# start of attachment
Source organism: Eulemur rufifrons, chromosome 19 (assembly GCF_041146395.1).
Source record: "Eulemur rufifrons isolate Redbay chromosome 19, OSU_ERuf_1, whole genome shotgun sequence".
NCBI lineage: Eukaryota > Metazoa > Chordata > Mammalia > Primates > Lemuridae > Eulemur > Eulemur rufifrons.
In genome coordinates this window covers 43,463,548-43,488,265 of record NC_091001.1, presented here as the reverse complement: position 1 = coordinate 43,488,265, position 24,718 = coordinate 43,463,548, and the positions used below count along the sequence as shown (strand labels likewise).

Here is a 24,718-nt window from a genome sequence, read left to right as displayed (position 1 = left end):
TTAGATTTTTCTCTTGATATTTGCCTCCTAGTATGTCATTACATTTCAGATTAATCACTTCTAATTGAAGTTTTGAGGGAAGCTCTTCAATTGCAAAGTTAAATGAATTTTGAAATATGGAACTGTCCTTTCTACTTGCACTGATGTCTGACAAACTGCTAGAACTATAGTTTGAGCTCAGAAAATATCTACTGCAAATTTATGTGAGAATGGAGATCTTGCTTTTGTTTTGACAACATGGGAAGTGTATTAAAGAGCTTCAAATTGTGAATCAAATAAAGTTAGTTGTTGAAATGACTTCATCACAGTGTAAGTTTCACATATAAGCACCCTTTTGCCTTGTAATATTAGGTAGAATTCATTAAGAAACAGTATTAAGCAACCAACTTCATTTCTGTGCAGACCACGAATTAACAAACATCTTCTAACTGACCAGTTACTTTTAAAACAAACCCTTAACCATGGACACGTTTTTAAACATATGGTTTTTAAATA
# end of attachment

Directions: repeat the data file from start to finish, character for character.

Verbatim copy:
Source organism: Eulemur rufifrons, chromosome 19 (assembly GCF_041146395.1).
Source record: "Eulemur rufifrons isolate Redbay chromosome 19, OSU_ERuf_1, whole genome shotgun sequence".
NCBI lineage: Eukaryota > Metazoa > Chordata > Mammalia > Primates > Lemuridae > Eulemur > Eulemur rufifrons.
In genome coordinates this window covers 43,463,548-43,488,265 of record NC_091001.1, presented here as the reverse complement: position 1 = coordinate 43,488,265, position 24,718 = coordinate 43,463,548, and the positions used below count along the sequence as shown (strand labels likewise).

Here is a 24,718-nt window from a genome sequence, read left to right as displayed (position 1 = left end):
TTAGATTTTTCTCTTGATATTTGCCTCCTAGTATGTCATTACATTTCAGATTAATCACTTCTAATTGAAGTTTTGAGGGAAGCTCTTCAATTGCAAAGTTAAATGAATTTTGAAATATGGAACTGTCCTTTCTACTTGCACTGATGTCTGACAAACTGCTAGAACTATAGTTTGAGCTCAGAAAATATCTACTGCAAATTTATGTGAGAATGGAGATCTTGCTTTTGTTTTGACAACATGGGAAGTGTATTAAAGAGCTTCAAATTGTGAATCAAATAAAGTTAGTTGTTGAAATGACTTCATCACAGTGTAAGTTTCACATATAAGCACCCTTTTGCCTTGTAATATTAGGTAGAATTCATTAAGAAACAGTATTAAGCAACCAACTTCATTTCTGTGCAGACCACGAATTAACAAACATCTTCTAACTGACCAGTTACTTTTAAAACAAACCCTTAACCATGGACACGTTTTTAAACATATGGTTTTTAAATA